Playing it Safe with your Partner? You May be Missing Something

Playing it Safe with your Partner? You May be Missing Something

You probably already know from direct experience just how hard it can be at times to feel like you’re on the same page as your partner, that the person you’re with today is still that same person you fell in love with. Relationships change and one of the hardest parts is keeping the initial spark alive in the face of the passage of time.

Why do initial passions fade?

Why is this that we feel the person we were once in love with now seems more like a stranger or a roommate?

One of the key challenges is the egocentrism involved. We each get lost in our own worlds and hold things inside when we’re most afraid of being hurt. In the beginning, we can risk being vulnerable because there’s less at stake. But once a relationship has been going on for a long time, it gets scary to rock the boat. We’re more dependent on our partner’s opinion of us and we stand more to lose if we get hurt, because it’s not so easy to just walk away. And so we start to let things slide, play it safe emotionally, and leave to the side the unresolved issues that crop up from time to time.

But taking emotional risks is what brings us closer, and some fear and vulnerability is actually necessary for keeping some excitement alive. Discovering newer and deeper aspects of each other is what gives a long-term relationship its sense of novelty and allure. Connection has to happen anew against a background of safety and familiarity.

Let’s look at a couple together.

Take David and Kathryn. They’re in their mid-fifties, married for around 25 years. Both are busy executives and time has created distance between them. David’s been wanting to reconnect, but Kathryn keeps pushing him away.

Playing it Safe with your Partner? You May be Missing Something

Here is David’s side of the story:

I hate to say it, but at this point it feels like Kathryn and I are more like roommates than husband and wife. Even though we’re both so busy with our careers, when I get home from traveling or even from long days at the office, I look forward to seeing her and I long for a connection. I wish we could do something fun together every now and then and I worry that we’ve each gotten so involved in our own separate interests that we’ve really lost track of our relationship and making it a priority. The problem is that Kathryn seems totally disinterested in me. Whenever I approach her or ask her to go out together and do something social or even just fun between the two of us, she brushes me off. It feels like she has this wall up and sometimes I worry that she’s gotten bored with me or that she just doesn’t find me exciting anymore.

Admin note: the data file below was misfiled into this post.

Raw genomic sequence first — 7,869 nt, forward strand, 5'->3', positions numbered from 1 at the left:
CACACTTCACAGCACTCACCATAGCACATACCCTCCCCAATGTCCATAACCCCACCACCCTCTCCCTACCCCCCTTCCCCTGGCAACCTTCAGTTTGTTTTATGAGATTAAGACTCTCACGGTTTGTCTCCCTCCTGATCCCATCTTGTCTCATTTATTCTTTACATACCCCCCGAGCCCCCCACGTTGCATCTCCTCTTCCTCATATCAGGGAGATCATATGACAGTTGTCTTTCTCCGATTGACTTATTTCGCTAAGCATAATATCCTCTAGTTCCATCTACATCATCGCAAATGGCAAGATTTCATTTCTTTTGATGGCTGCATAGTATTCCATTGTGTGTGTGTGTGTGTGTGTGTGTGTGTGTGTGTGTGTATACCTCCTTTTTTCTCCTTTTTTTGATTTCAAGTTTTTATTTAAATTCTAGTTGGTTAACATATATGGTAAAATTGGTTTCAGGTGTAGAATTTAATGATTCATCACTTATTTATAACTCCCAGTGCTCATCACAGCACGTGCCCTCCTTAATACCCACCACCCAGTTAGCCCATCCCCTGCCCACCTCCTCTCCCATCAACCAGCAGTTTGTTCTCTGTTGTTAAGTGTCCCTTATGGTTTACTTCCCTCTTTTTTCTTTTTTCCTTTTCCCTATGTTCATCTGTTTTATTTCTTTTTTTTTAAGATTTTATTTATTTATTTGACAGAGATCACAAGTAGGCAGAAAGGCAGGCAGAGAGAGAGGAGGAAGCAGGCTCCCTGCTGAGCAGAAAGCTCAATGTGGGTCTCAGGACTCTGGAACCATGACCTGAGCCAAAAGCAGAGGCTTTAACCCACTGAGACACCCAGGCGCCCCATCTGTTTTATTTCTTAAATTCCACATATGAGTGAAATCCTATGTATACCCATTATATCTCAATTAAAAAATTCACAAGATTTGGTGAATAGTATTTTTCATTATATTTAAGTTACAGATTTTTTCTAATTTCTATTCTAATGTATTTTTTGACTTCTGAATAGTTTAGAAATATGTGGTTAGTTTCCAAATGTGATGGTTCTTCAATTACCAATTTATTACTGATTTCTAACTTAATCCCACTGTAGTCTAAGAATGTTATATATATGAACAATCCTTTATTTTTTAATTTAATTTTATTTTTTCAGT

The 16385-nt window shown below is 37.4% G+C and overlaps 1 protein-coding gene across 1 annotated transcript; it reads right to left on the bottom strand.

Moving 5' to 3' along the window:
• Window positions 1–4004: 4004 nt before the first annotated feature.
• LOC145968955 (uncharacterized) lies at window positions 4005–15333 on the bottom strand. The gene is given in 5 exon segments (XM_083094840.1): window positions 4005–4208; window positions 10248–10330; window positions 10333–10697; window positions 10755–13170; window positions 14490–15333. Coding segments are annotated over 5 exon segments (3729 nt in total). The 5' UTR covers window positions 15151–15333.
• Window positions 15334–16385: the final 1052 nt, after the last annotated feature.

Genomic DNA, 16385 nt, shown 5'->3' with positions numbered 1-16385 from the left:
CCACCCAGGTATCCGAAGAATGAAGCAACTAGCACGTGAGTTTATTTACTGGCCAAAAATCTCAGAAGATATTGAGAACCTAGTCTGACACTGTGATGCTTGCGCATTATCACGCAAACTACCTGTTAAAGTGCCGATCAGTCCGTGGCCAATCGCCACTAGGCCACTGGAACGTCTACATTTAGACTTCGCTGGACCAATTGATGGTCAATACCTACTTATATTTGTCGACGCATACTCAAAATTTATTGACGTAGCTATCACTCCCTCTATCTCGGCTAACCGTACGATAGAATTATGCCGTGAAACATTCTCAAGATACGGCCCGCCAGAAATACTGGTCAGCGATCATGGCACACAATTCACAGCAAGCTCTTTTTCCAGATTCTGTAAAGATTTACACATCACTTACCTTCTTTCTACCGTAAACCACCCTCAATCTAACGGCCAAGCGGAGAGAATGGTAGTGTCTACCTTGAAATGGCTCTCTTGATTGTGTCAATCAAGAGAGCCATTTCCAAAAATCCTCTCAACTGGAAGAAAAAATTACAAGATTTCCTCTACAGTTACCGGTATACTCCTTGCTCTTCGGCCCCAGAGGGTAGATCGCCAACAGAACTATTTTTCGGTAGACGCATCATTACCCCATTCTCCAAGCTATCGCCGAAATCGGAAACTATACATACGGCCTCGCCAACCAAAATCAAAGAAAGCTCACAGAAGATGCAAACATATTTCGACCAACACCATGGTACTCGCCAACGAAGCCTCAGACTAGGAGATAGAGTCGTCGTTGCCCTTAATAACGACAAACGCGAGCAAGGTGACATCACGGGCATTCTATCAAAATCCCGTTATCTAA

David is afraid to tell Kathryn how he feels. He’s afraid of rejection and he believes he already knows the truth about Kathryn’s behavior- that she’s lost interest. He’s afraid that bringing his fears out into the open will confirm his worst fears about himself and his marriage; that he’s no longer the young and exciting guy he used to be and that his wife no longer finds him desirable. It seems easier to keep his private thoughts to himself, or better yet, to just avoid asking Kathryn out anymore.

Kathryn has her own point of view though; one that David doesn’t know about because they two of them don’t talk it through.

Kathryn says:

David keeps wanting to go out and socialize but he doesn’t realize that I feel so bad about myself, it’s hard to go out like we used to. Honestly, I just don’t feel good about myself. It’s hard enough having to figure out what to wear in the mornings when I go to work and then feeling bad about myself all day…when I come home at night I just want to be home in my comfort zone and not worry about having to get dressed up and see all the clothing in the closet that no longer fit. My mother always said that it’s never good to tell a man that you don’t feel good about how you look; you just put a big smile on your face and pretend you feel beautiful. But I don’t feel beautiful at all. When I look in the mirror these days, all I see are the extra pounds and the wrinkles.

Kathryn is equally afraid that talking about how she feels about herself with David will only draw his attention to her flaws and affirm her negative feelings about her body.

An outsider can easily see how difficult it can be for each of these partners not to take things personally when both are afraid to put their fears on the line and speak about what’s going on inside, but David and Kathryn are each so lost in their own heads that it doesn’t even occur to them that there may be another perspective entirely. This also makes it hard for this couple to reconnect with each other and affirm their desire for another.

Don’t be this couple!

You don’t necessarily need a marriage counselor (although sometimes it can help if you’re stuck!) to resolve this kind of impasse; it’s all about simply taking a risk and saying what you know is true in your own mind. It’s okay to be afraid but the act of speaking is still essential.

It’s natural to take things personally when we’re most vulnerable, and easy to make assumptions and shut down in response. But if you’re not willing to take a chance in your marriage, you may never know what opportunities for closeness you’re missing out on!

Are you ready to start speaking up? You may be glad if you do!

Mirel Goldstein MS, MA, LPC is a New Jersey marriage therapist who has been successfully treating couples and writing/lecturing about marriage for the past 15 years.She specializes in the treatment of anxiety, trauma, and relationship issues. She uses psychodynamic approach in her treatment. She helps her clients identify the patterns of their feelings and emotions, and helps them overcome their problems.